Avoiding employer liability: social media & email

Posted by : | 17th Oct 2013 | Employment law for HR Directors

Avoiding employer liability social mediaAre you concerned about your liability as an employer when your team use social media and email at work? This guide highlights the risks of employer liability when your employees are using social media or sending e-mails and gives some practical suggestions of how to minimise those risks. The huge growth in popularity of social media in recent years has created challenges as well as opportunities for every business. Blogs and similar media present a unique opportunity to get a positive image of a business into the public domain as well as providing an efficient way of sharing information, knowledge and best practice with others. The other side of the coin is that legal liabilities can arise from the use of social media by employees (whether for business or private purposes). It is increasingly important for businesses to know how this can happen and how to prevent problems from developing.

 

Risk to reputation when employees use Social Media

Information that is written on the internet or in e-mails can seriously damage your business’ reputation and the reputation of individual employees. Your employees could lose their job, be sued or face criminal charges and your business could be sued or fined.

 Stop and think before you click

  • Writing something on the internet or in an e-mail is exactly the same as writing on paper and, because of the lack of control of who might ultimately see it, sometimes worse. Your business cannot control what the recipient does with an e-mail.
  • Inappropriate information that is written online or in an e-mail can have severe financial repercussions for your business. It can also create serious personal and disciplinary issues for individual employees.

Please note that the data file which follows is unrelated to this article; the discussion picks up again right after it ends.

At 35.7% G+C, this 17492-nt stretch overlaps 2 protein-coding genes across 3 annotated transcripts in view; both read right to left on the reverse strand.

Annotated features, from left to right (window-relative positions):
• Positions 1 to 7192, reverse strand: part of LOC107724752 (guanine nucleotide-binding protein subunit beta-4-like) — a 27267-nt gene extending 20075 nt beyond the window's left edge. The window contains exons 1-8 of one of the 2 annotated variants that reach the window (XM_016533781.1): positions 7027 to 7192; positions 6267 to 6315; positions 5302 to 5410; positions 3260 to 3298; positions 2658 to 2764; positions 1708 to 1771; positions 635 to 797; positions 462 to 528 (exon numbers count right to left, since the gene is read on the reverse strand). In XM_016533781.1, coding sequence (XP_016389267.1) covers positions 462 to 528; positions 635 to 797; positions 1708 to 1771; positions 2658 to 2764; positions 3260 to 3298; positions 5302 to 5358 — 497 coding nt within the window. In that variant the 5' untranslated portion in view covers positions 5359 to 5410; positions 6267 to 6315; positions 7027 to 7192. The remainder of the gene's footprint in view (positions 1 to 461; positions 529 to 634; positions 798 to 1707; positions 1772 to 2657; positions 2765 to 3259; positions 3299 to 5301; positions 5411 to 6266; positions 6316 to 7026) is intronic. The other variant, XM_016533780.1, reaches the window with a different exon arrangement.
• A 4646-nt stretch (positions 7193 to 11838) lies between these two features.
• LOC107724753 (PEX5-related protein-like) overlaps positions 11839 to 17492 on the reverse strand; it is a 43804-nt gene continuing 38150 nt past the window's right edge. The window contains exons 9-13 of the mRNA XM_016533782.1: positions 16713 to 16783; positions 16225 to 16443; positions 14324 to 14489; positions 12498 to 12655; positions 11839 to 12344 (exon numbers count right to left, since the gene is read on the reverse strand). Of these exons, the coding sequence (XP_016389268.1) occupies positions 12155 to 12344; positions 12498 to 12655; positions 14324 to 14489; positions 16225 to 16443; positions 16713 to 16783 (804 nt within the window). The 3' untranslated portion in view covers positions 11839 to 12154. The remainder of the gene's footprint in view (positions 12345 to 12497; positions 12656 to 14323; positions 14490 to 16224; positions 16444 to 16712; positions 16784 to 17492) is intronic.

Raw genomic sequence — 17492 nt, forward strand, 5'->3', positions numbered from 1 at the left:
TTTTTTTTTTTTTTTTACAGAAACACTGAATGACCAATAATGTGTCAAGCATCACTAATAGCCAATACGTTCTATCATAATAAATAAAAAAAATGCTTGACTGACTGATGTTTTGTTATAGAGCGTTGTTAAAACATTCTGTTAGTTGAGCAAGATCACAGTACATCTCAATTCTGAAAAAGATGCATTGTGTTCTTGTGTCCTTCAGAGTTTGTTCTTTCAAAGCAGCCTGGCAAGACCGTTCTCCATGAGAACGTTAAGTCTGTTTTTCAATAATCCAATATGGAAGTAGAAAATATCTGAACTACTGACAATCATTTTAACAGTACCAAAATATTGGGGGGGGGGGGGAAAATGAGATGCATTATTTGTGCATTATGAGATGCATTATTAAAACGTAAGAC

• Even if your employees are e-mailing or using social media in their own time, they could still get themselves and your business in serious trouble.

A classic example of a Facebook post causing employer headaches

Take the recent case of an employee, Mr Teggart, who posted an obscene comment about the promiscuity of a female colleague on his Facebook page while at home.

Although the colleague was not Mr Teggart’s ‘friend’ on Facebook, the company was mentioned in the post and other employers were ‘friends’ with him.

A disciplinary hearing took place to discuss Mr Teggart’s alleged gross misconduct for harassment of a fellow employee and for bringing the company into disrepute. The charge of gross misconduct was sustained and Mr Teggart was dismissed.

Mr Teggart appealed and he argued that he had intended the comments to be a joke; he regularly mocked people on his Facebook postings! He had not intended to harass anyone. His appeal was dismissed and the finding of gross misconduct was upheld.

Mr Teggart complained to the Northern Ireland industrial tribunal that he had been unfairly dismissed and his rights under Articles 8, 9 and 10 of the ECHR had been violated. His appeal was dismissed.

The decision highlights the fact that inappropriate or offensive comments using social media may justify dismissal for gross misconduct even when they are made out of work and in the employee’s own time.  Whatsmore, it seems clear that employees will struggle to establish that they have a reasonable expectation of privacy in relation to comments made on Facebook. Although an individual’s Facebook page is only open to “friends”, it is not private as comments can be copied and passed on to others.

If you want to know what Mr Teggart actually posted, a full transcript of the case can be found here Teggart v TeleTech UK Ltd [2012] NIIT 00704_11IT (15 March 2012)

 

Social media and e-mail can be very useful tools for business but it is important to consider the risks attached to their use to ensure that they are beneficial for your business and not harmful to it or your employees.

 

 E-mails and internet postings can be used in legal proceedings

  • E-mails and internet postings can be used against your business in legal proceedings or other regulatory investigations and you may have a legal obligation to disclose them to the other party, even if it is not aware of them.
  • Your business should never delete e-mails relating to:
  • a legal dispute;
  • an investigation; or
  • a potential dispute or investigation.

This can be a complicated area and the duty to disclose information includes disclosure of any that could be harmful to your business in the course of legal proceedings. You may need to take advice should you find yourself and your business in this position.

 It is very difficult to delete e-mails and online postings

Simply deleting e-mails or internet postings will not necessarily solve the problem. Forensic IT equipment can still find supposedly “deleted” messages.

Do not be hurtful or spread rumours